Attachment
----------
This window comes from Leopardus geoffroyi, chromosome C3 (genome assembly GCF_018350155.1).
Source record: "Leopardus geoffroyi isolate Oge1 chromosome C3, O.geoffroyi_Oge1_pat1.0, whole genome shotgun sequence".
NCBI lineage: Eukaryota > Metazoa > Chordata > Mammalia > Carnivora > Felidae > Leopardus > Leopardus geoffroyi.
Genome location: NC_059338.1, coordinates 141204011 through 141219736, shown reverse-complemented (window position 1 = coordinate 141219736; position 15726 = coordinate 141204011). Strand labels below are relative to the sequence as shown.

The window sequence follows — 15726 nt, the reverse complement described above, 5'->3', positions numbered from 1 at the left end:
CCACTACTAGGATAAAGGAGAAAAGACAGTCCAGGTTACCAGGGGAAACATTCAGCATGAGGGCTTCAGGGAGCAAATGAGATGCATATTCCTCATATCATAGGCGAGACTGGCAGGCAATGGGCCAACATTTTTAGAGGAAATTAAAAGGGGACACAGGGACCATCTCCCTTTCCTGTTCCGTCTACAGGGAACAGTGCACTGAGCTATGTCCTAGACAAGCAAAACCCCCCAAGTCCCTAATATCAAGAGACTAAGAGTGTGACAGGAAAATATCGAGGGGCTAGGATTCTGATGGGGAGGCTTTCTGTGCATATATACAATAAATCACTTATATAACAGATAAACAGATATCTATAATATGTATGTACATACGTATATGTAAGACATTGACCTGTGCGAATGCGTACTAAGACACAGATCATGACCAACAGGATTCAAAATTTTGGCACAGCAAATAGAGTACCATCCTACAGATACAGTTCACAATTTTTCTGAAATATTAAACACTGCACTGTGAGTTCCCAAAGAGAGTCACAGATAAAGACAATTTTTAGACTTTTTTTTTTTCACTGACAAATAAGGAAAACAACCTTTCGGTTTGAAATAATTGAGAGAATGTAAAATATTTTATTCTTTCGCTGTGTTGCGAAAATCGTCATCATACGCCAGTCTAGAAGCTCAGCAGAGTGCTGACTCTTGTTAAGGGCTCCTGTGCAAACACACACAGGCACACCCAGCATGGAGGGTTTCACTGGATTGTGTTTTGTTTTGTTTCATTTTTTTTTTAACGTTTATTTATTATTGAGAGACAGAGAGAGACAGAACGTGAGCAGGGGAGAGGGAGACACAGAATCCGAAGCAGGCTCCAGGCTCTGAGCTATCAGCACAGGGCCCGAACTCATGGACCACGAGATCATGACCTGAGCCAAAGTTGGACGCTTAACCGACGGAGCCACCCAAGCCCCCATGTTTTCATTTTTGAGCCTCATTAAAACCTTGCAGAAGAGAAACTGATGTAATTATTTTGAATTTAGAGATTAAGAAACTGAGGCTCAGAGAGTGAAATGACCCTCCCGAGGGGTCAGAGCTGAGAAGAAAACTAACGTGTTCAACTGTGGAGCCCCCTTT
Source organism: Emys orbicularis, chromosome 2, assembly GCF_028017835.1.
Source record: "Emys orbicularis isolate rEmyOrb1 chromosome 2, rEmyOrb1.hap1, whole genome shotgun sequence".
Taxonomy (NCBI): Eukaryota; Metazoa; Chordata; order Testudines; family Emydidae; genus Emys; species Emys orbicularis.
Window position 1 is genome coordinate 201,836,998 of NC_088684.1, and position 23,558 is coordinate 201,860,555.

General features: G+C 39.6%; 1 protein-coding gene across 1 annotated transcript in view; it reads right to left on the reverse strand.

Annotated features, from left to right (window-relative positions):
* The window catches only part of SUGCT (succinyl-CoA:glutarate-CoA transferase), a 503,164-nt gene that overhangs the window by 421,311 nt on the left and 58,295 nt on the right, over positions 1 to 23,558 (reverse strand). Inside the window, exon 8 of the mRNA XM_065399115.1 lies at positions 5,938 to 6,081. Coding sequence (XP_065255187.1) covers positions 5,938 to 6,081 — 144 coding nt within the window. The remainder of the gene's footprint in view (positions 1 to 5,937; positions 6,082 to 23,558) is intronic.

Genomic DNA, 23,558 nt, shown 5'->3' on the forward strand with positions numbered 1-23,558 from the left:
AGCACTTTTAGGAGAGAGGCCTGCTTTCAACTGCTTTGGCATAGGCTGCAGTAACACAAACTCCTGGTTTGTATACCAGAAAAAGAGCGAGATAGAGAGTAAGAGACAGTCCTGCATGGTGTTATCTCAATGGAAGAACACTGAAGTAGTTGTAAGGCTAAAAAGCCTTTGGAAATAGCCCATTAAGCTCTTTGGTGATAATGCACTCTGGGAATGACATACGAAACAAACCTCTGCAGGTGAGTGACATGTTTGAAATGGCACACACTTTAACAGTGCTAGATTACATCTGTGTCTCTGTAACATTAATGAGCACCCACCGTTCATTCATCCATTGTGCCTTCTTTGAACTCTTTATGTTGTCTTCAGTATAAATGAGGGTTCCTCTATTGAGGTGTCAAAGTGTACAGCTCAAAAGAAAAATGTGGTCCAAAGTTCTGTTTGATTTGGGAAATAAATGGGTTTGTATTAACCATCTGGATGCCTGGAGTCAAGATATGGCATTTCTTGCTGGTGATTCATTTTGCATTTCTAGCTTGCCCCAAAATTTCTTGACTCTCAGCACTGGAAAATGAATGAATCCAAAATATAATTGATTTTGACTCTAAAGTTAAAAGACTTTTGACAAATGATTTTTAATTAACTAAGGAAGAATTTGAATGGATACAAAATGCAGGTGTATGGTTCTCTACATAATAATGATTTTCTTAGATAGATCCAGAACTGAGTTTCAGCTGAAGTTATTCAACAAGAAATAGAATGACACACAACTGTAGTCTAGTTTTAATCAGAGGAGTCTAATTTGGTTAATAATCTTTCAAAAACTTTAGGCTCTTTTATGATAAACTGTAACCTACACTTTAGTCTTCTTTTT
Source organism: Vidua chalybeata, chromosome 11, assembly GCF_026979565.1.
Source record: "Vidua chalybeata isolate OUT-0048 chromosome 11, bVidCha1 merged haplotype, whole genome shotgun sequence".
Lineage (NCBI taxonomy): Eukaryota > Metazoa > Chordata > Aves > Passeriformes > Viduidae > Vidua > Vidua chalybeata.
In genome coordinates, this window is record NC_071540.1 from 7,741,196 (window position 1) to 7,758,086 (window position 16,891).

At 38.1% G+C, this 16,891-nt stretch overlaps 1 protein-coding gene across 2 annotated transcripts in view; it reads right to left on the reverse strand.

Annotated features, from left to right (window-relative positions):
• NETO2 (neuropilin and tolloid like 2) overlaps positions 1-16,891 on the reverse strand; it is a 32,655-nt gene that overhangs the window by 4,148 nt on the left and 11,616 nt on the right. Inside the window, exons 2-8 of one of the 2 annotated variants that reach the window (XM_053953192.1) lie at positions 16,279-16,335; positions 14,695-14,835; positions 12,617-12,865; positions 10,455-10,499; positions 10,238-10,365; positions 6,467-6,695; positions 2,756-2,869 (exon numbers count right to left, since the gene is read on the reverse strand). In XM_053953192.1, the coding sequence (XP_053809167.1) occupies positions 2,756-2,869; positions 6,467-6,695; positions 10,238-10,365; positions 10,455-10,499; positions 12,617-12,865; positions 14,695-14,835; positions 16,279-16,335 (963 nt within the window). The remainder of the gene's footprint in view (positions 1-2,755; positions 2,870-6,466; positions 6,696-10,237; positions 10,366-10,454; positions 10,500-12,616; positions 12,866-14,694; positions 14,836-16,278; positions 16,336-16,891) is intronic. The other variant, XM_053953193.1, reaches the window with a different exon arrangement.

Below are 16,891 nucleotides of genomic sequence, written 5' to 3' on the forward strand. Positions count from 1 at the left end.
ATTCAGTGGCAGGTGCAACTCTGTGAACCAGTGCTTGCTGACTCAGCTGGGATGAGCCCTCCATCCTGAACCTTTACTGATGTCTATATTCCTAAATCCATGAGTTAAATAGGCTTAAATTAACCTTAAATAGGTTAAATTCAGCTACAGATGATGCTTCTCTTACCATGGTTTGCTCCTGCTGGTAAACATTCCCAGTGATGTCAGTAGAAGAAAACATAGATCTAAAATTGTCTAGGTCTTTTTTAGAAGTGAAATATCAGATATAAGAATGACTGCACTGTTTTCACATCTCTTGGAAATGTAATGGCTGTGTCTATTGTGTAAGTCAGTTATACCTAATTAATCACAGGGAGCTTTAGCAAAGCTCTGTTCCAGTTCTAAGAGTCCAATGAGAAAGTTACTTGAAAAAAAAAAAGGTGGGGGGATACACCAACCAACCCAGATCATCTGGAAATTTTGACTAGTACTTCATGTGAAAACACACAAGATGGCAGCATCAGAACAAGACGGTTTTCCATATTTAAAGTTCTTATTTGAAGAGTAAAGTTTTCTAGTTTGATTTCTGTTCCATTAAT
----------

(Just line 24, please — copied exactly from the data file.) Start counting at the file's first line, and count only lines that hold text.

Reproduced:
ATTCAGTGGCAGGTGCAACTCTGTGAACCAGTGCTTGCTGACTCAGCTGGGATGAGCCCTCCATCCTGAACCTTTACTGATGTCTATATTCCTAAATCCATGAGTTAAATAGGCTTAAATTAACCTTAAATAGGTTAAATTCAGCTACAGATGATGCTTCTCTTACCATGGTTTGCTCCTGCTGGTAAACATTCCCAGTGATGTCAGTAGAAGAAAACATAGATCTAAAATTGTCTAGGTCTTTTTTAGAAGTGAAATATCAGATATAAGAATGACTGCACTGTTTTCACATCTCTTGGAAATGTAATGGCTGTGTCTATTGTGTAAGTCAGTTATACCTAATTAATCACAGGGAGCTTTAGCAAAGCTCTGTTCCAGTTCTAAGAGTCCAATGAGAAAGTTACTTGAAAAAAAAAAAGGTGGGGGGATACACCAACCAACCCAGATCATCTGGAAATTTTGACTAGTACTTCATGTGAAAACACACAAGATGGCAGCATCAGAACAAGACGGTTTTCCATATTTAAAGTTCTTATTTGAAGAGTAAAGTTTTCTAGTTTGATTTCTGTTCCATTAAT